It seems like every other day there’s an announcement for a new film or television project from Jordan Peele. In fact, he has a new series dropping this week on YouTube Premium, a sci-fi comedy called Weird City. Co-created by Peele and former Key & Peele writer Charlie Sanders, Weird City is an anthology series “set in the not-too-distant future metropolis of Weird.” The middle class no longer exists, and Weird is separated by a literal line right down the center: with the upper-scale, futuristic area known as Above the Line, and the relatively normal (at least from outward appearances) area known as Below the Line.
Uproxx recently spoke with Weird City co-creator Charlie Sanders about the show and what to expect, both in terms of world-building and the obvious comparisons to other major anthology series. Mild spoilers ahead for the pilot and season finale.
As a contemporary anthology series, you have to be pretty aware that there are going to be some Black Mirror comparisons when Weird City drops. Were you and Jordan Peele both aware of that going into this? And did you try to do anything to avoid those comparisons, or were you just doing your thing?
Charlie: I mean, we were largely just doing our thing. We knew that Black Mirror was out there, and we both like Black Mirror. The thing that makes our show different is … Well, it’s a comedy for one thing … And then also in this anthology, although all the stories are unique, they all take place in the same city. So there’s a lot of connective tissue underneath the stories that link them together. So I think those things will set it apart.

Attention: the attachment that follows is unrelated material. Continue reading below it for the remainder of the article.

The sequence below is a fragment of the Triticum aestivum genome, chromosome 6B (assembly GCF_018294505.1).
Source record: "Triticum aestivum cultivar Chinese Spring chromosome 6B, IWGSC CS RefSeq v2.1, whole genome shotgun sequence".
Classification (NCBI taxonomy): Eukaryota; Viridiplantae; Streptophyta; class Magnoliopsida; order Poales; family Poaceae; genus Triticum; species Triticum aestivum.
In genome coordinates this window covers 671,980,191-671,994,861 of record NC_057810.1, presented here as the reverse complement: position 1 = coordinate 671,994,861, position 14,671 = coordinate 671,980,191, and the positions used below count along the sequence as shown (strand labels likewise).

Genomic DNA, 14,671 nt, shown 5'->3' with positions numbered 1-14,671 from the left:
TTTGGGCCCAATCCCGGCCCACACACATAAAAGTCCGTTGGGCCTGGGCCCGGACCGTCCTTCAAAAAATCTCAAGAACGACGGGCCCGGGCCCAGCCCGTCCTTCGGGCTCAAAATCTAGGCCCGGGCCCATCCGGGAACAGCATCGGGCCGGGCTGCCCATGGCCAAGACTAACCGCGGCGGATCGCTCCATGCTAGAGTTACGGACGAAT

Keeping that comparison going for a moment, you guys essentially started the series off your own version of “San Junipero,” which I think really set the tone for what the show is. Is that something you were definitely thinking about just to make sure that people know immediately, not just that this is a comedy, but it’s very light-hearted too?
Yeah. Like, I love all sci-fi. I’m a sci-fi nerd. But you know, 70-80% of it, I feel, is pretty dark. And so this a semi-testament that it can… You know, I’m just an optimistic person so I wanted our show to talk about both the good and the bad of tech in the future. And the first episode is especially optimistic. There’s a couple episodes that are darker stories than that, but largely across the board, we comment on both the good and the bad of the future.
What was the creative process behind the show like? Did you have this idea originally or did Jordan or someone else approach you with this idea? What were the steps to get this series to be a reality?
It took seven years to get the show made. The very origins of the idea were in 2011 … I was a writer for Key & Peele for all five years, and the first year of Key & Peele, I would write a lot of sci-fi comedy sketches. And Jordan really liked them, and we just started talking about them and had this idea — all the way back then, we were already calling it Weird City — he was blowing those ideas out into their own episodes for a comedy sci-fi anthology.
And what made YouTube Premium the right fit for the show after these seven years?
YouTube Premium was the right fit because every other TV company in the entire universe said “no.”
What do you think it was it about Weird City that spoke to them?
I think they just liked the inventiveness and I think they liked it was like no other show that had been made before.
The fact that there is this connective tissue within the show since it all takes place in the same city and presumably all around the same time — you’re not jumping back and forth — does that seem to provide seemingly infinite possibilities for stories?
It does. And that’s something I really like about it. You can go anywhere in the city to find some kind of sci-fi story and put a comedy twist on it.